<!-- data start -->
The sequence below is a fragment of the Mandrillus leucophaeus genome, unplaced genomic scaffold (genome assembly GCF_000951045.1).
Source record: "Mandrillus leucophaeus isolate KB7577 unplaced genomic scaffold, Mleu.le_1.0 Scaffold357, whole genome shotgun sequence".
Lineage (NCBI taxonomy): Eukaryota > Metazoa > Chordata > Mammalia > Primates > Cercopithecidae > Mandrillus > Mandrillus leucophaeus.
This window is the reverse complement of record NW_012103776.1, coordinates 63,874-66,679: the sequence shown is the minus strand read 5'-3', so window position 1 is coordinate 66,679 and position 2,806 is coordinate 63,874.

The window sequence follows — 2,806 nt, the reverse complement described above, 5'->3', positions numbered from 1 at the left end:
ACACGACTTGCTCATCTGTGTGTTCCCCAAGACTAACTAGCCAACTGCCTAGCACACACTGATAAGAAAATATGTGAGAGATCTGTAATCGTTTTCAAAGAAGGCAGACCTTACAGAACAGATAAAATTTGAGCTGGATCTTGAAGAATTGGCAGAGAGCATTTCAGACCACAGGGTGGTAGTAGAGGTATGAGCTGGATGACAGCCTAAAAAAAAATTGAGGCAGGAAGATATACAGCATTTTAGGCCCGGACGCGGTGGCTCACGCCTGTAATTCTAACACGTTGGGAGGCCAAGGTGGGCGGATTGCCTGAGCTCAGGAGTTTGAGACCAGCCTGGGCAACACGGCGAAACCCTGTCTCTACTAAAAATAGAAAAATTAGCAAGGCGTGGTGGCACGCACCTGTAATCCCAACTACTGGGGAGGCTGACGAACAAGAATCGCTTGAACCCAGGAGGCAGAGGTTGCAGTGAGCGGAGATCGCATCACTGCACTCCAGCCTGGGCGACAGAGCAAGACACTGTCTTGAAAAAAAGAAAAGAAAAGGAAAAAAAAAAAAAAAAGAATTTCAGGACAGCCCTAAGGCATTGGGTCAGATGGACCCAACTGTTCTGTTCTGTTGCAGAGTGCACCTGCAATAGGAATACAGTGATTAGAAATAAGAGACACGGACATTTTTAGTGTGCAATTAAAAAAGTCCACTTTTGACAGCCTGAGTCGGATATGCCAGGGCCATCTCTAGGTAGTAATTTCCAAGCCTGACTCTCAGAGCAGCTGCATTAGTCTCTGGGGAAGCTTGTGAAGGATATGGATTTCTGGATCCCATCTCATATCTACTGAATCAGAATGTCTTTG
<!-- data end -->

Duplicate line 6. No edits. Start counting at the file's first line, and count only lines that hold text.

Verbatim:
ACACGACTTGCTCATCTGTGTGTTCCCCAAGACTAACTAGCCAACTGCCTAGCACACACTGATAAGAAAATATGTGAGAGATCTGTAATCGTTTTCAAAGAAGGCAGACCTTACAGAACAGATAAAATTTGAGCTGGATCTTGAAGAATTGGCAGAGAGCATTTCAGACCACAGGGTGGTAGTAGAGGTATGAGCTGGATGACAGCCTAAAAAAAAATTGAGGCAGGAAGATATACAGCATTTTAGGCCCGGACGCGGTGGCTCACGCCTGTAATTCTAACACGTTGGGAGGCCAAGGTGGGCGGATTGCCTGAGCTCAGGAGTTTGAGACCAGCCTGGGCAACACGGCGAAACCCTGTCTCTACTAAAAATAGAAAAATTAGCAAGGCGTGGTGGCACGCACCTGTAATCCCAACTACTGGGGAGGCTGACGAACAAGAATCGCTTGAACCCAGGAGGCAGAGGTTGCAGTGAGCGGAGATCGCATCACTGCACTCCAGCCTGGGCGACAGAGCAAGACACTGTCTTGAAAAAAAGAAAAGAAAAGGAAAAAAAAAAAAAAAAGAATTTCAGGACAGCCCTAAGGCATTGGGTCAGATGGACCCAACTGTTCTGTTCTGTTGCAGAGTGCACCTGCAATAGGAATACAGTGATTAGAAATAAGAGACACGGACATTTTTAGTGTGCAATTAAAAAAGTCCACTTTTGACAGCCTGAGTCGGATATGCCAGGGCCATCTCTAGGTAGTAATTTCCAAGCCTGACTCTCAGAGCAGCTGCATTAGTCTCTGGGGAAGCTTGTGAAGGATATGGATTTCTGGATCCCATCTCATATCTACTGAATCAGAATGTCTTTG